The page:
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3D-Printed Toothbrush Brushes Your Teeth In 6 Seconds Flat

Blizzident

If sparing a minute or two to clean those pearly whites isn’t in the cards, there’s Blizzident –the extra fast brushing device.

This 3D custom model of users’ mouths is fit with hundreds of tiny bristles, about 10 times more than an everyday toothbrush. Blizzident also has a floss holder and small holes to thread it through, allowing for simultaneous brushing + flossing action. And — last but not least — the tongue-scraping feature ensures minty fresh breathe post use. The best part? All you have to do is gently bite and grind your teeth for 6 seconds to achieve the same results as you would brushing 3 minutes normally.

Blizzident

Blizzident should be replaced just once a year, because if you think about it, you’d only be using it for a few minutes in total every 365 days. Although, it’ll set you back three bills, so maybe your good ol’ toothbrush will do for now.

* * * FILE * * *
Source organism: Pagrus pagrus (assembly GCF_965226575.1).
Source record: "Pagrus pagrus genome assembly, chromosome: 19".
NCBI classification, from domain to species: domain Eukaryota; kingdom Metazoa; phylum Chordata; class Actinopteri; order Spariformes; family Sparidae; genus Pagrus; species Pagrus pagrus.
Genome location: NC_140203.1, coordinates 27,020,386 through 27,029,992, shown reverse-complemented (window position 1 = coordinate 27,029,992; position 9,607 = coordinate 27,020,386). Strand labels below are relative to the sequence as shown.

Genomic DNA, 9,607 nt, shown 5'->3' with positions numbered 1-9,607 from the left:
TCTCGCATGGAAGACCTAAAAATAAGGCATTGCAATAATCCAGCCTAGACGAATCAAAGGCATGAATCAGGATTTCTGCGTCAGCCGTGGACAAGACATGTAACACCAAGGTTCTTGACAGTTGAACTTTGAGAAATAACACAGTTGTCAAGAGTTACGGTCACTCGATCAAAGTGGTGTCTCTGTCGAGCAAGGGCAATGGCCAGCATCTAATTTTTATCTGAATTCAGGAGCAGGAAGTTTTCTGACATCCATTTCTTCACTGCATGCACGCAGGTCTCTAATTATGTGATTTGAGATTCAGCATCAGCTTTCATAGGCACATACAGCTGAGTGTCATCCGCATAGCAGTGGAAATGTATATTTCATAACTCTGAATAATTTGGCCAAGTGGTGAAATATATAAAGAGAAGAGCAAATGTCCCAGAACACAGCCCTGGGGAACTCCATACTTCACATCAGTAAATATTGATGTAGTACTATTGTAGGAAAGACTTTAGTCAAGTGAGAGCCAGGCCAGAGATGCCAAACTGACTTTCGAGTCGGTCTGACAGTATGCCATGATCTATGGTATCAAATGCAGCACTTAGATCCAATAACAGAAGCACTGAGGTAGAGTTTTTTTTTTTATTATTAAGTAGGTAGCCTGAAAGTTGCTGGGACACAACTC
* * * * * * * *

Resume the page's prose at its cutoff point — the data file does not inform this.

Blizzident teeth-cleaner, $299 @Blizzident

H/T QZ + Picthx Blizzident

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The World’s First Consumer-Friendly Chocolate Printer?

Eyes lighting up yet? A team of researchers out of the University of Exeter with Brunel University and software developer Delecam have developed the world’s first 3D chocolate printer. The technology used in their 3D printing is nothing we haven’t heard about before, as we’ve seen and heard it being used in industry to produce plastic and metal products, but according to the university’s report on it, it is the first time the principles have been applied to chocolate.

3D printing can be broken down to a pretty simple understanding — a three-dimensional object is produced by building up successive layers of material. This current round of research in regards to chocolate printing presented the team a variety of challenges. Particularly the issues with Chocolate as a material that is susceptible to many heating and cooling cycles, which have to be accounted for while they integrate with correct flow rates for the 3D printing process.

The video is a few minutes too long for the average Internet audience (me), but something interesting that can be gleaned from its content is the “consumer-friendly interface” they have in store. In essence, it would be a software that would allow online retail businesses (or storefronts who implement properly) to let users upload their chocolate designs for 3D printing and delivery.

Does the idea of printing 3-dimensional chocolate get you excited?

 

Via: Foodiggity